Hoping on a trend that our writers have been seeing resurface on TikTok is of the use of projectors to enhance and stylize creative portraits. The use of a projector in the photography studio creates a more immersive background that gives a more realistic effect when compared to effects in post-production. The great thing about this effect is the amount of freedom you can have when using the projector.
Playing around with the different backdrops, and adjusting the brightness and focus of the projector can completely enhance the mood of each portrait. A great technique that has been highly discussed in photography forums is using projectors with a high lumen output for great background photography. Using a high lumen projector for background work and adjusting the focus of the image, brings the model into focus while naturally blurring the background.
One of the biggest hurdles that I have seen when using a projector for photography work is the mobility. The clunky projectors that you remember from your days in the meeting room and in school don’t allow for much room to move as they primarily rest on a flat mount or surface. There is a remedy for this issue however.
Instead of dealing with the weight and immobility of the standard projector, photographers pro and amateur alike should look at the market of micro and pico projectors. Not only are pico projectors more affordable but they also give you more bang for your buck. Projectors like AAXA’s P7 and the Anker Nebula Capsule give the photographer the ability to try different angles because of their compact size. The brightness of these pico projectors also really give great backdrops on effects on your subjects as the Anker boasts a solid 200 lumens and the P7 has a whopping 600 lumens.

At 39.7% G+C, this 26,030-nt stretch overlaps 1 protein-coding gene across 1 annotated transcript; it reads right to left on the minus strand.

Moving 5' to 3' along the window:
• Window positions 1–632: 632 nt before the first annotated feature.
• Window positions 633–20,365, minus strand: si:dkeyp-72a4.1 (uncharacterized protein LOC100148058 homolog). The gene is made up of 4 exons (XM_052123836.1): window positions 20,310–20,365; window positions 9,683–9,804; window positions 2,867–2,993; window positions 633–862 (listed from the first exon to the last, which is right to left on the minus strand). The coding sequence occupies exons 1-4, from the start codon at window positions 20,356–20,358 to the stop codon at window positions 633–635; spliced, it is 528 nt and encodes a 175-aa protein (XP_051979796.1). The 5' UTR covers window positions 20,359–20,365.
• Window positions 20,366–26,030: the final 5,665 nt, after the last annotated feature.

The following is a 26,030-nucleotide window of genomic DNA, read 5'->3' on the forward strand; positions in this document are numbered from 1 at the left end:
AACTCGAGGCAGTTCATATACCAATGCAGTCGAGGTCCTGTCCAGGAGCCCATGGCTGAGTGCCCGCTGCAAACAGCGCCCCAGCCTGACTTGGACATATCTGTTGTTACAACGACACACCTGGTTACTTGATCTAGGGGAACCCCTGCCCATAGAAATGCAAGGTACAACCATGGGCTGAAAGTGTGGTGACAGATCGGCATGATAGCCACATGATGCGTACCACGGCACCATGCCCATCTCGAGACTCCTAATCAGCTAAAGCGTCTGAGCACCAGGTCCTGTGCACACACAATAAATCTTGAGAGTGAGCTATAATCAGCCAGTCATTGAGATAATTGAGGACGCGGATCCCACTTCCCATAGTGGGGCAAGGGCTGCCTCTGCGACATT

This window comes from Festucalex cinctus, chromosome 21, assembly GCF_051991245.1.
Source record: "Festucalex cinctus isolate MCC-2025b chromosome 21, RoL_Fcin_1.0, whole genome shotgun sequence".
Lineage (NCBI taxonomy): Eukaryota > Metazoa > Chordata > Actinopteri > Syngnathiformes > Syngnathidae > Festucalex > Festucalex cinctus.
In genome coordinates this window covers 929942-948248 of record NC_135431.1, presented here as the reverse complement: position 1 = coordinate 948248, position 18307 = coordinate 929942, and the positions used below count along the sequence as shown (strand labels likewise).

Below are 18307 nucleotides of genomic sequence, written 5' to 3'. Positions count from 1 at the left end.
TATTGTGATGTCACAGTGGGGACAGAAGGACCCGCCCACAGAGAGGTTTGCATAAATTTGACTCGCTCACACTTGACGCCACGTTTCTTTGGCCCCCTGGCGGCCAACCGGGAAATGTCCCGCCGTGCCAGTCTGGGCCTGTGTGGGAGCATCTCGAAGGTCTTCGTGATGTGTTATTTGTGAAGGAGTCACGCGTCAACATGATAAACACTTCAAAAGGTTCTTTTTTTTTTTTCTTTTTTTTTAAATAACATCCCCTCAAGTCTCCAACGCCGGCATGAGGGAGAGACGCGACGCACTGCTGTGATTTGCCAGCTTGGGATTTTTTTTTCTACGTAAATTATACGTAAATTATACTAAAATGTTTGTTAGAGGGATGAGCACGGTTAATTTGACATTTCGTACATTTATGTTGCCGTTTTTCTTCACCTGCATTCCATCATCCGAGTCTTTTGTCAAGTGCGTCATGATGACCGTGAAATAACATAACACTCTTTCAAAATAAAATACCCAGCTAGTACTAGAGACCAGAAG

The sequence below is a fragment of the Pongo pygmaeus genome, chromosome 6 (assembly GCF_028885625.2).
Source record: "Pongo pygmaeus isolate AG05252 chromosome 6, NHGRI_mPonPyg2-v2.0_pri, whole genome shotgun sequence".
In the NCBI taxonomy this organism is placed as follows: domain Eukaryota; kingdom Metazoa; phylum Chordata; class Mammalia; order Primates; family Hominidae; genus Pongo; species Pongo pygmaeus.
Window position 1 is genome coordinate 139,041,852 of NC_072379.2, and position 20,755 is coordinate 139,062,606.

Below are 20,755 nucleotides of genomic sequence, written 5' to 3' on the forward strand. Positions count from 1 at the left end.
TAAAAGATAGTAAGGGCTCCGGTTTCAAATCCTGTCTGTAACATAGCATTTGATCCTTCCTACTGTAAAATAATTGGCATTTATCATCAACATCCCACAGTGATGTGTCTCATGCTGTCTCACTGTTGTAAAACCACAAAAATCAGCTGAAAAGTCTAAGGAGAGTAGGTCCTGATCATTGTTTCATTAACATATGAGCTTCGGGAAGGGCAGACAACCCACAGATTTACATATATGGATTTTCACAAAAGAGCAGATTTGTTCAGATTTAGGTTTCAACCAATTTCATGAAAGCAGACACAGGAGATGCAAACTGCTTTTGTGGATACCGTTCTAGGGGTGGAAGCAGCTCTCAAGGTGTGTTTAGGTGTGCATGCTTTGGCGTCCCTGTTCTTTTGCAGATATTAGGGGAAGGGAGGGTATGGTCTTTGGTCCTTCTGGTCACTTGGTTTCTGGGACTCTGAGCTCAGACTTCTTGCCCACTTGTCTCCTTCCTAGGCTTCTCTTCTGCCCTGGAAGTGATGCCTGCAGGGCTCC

If you are a photographer that doesn’t have a dedicated studio and wants to try this projector effect on the go, we highly reccommend Apeman’s NM4 or AAXA’s P-2B. The Apeman has a lower lumen output of 50-100 than the P2-B’s 130 lumen output, but does have a longer battery than the P-2B by about half an hour. With both of these projectors being under $200 dollars and the size of a smart phone it makes for the perfect choice for the photographer always on the go or in the field.
Go ahead and give this photography technique a try and comment below your results. A word of warning, be sure to tell your subject not to look directly into the projector. Projectors are getting brighter these days and we want you to avoid any photography disasters! If you are looking for more inspiration on these types of photos check out this behind the scenes video of projector photography!